The Disability Services Commissioner (DSC) inquires into and, at the Commissioner’s discretion, investigates the provision of disability services to people who were receiving these services at the time of their death.
What is DSC investigating and why?
DSC is examining the provision of disability services to persons who were receiving these services at the time of their death.
This means that both expected and unexpected deaths between 24 July 2017 to 30 June 2019 reported to the Department of Health and Human Services (DHHS) or the State Coroner are referred to DSC.
The goals are to identify any issues in the provision of services to the deceased person and inform improvements across the sector.
Does my organisation fall within this investigation process?
This investigation process applies to any disability service provider who meets the definition of ‘disability service provider’ or ‘regulated service provider’ in the Disability Act 2006.
This means that disability services provided by the Secretary to DHHS, persons and bodies registered on the register of disability service providers, contracted service providers, funded service providers and prescribed service providers will fall within this investigation process.
How will I know if DSC investigates my service?
Once notified by the State Coroner or DHHS, DSC will send a letter to the service provider notifying them of the commencement of an investigation.
What is the investigation process?
Investigations are conducted across two phases. Not all investigations proceed to the second phase.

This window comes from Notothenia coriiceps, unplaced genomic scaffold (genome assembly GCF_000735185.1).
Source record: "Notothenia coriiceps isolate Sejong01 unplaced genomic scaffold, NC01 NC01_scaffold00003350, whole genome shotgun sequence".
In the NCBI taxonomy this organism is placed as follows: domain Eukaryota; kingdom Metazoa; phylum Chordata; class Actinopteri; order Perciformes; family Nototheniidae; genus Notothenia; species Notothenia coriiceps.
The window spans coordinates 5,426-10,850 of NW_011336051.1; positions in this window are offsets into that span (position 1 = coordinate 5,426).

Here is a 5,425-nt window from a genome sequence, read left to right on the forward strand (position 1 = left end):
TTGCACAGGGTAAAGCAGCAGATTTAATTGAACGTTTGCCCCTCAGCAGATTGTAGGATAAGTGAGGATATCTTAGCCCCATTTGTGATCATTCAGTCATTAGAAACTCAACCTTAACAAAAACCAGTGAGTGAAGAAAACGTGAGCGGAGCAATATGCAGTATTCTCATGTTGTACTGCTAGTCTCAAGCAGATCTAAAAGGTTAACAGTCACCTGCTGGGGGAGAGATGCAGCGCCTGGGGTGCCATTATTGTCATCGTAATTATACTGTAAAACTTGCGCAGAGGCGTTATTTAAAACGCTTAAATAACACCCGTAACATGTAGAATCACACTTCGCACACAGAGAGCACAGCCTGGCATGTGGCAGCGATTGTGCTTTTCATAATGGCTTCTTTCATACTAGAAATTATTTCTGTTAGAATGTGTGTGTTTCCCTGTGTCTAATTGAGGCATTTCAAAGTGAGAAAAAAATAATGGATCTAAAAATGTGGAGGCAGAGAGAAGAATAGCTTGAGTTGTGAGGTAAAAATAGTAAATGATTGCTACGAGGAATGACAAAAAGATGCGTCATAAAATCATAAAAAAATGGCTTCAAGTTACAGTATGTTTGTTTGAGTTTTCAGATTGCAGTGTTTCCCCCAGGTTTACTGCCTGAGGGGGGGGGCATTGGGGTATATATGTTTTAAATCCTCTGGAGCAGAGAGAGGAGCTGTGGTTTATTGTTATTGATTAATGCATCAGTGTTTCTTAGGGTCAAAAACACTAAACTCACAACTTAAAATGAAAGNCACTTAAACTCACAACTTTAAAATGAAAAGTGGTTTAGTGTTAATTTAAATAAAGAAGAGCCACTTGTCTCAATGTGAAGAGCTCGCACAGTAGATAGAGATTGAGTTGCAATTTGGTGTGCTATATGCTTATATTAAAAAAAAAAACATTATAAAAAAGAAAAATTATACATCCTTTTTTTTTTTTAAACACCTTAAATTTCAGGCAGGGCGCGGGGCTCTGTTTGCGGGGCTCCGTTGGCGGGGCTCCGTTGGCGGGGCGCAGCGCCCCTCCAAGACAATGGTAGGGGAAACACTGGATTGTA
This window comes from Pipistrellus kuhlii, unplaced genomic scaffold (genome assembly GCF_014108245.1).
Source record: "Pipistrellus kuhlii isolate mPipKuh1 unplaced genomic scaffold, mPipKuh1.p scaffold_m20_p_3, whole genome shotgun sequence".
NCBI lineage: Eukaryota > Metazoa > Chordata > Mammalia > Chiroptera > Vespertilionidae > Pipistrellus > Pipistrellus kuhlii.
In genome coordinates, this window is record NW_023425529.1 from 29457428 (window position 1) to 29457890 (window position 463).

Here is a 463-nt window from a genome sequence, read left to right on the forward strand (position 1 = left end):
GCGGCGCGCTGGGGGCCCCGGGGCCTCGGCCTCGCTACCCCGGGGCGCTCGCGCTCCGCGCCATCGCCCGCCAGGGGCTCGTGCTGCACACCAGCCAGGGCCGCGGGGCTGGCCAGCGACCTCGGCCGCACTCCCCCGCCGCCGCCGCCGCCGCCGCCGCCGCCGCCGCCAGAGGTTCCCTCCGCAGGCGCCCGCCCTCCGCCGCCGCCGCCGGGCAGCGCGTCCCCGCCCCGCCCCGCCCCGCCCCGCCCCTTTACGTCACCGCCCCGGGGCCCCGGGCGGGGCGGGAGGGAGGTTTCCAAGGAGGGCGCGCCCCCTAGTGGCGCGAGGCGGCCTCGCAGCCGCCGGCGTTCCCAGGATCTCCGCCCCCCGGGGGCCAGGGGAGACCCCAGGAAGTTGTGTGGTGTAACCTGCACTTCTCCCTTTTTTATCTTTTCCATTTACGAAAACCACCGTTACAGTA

Phase one routinely involves DSC requesting the service provider to complete and return a questionnaire and relevant documents about the provision of disability services to the person who has died. DSC will review this information and documentation. If DSC identifies issues of potential concern about the adequacy of services provided to the deceased person, or if there is information to indicate the likelihood of abuse or neglect, DSC will progress the investigation to a more comprehensive (phase two) approach.
A phase two investigation may include further requests for documents, interviews, site visits or hearings. DSC will communicate with the affected service providers about the further investigation and what may be required of them during this process.
What happens after an investigation?
After the completion of the investigation (whether at phase one or phase two), DSC will prepare a report for the Minister and the Secretary to DHHS. If the death meets the definition of a ‘reportable death’ in the Coroners Act 2008, we will also provide the report to the State Coroner.
If the report makes adverse comments or findings, the service provider or individual will have an opportunity to respond to these comments and findings before DSC finalises the report. These reports are not publicly available, however are subject to a Freedom of Information (FOI) request.
Each year, DSC will provide a comprehensive report of the deaths reviewed as part of its Annual Report. This report will outline the issues that have been identified from our reviews of disability service provision to people who have died.
What will my service have to do after an investigation?
In some cases, a Notice to Take Action may be issued to a service provider if issues of concern are identified. In previous cases, this has included actions like:
- addressing swallowing and choking risks
- improving the quality of health plans
- safer bowel management practices
- improving record keeping and incident reporting
- duty of care training for staff
- training for staff to support health and wellbeing of people with disability
DSC may also decide to conduct a follow-up investigation into actions taken by a service provider in response to the Notice to Take Action.
Phone (preferred): 1800 677 342 (free call from landlines) or TTY 1300 726 563
Fax: 03 8608 5765
National Relay Service: www.relayservice.gov.au then 1800 677 342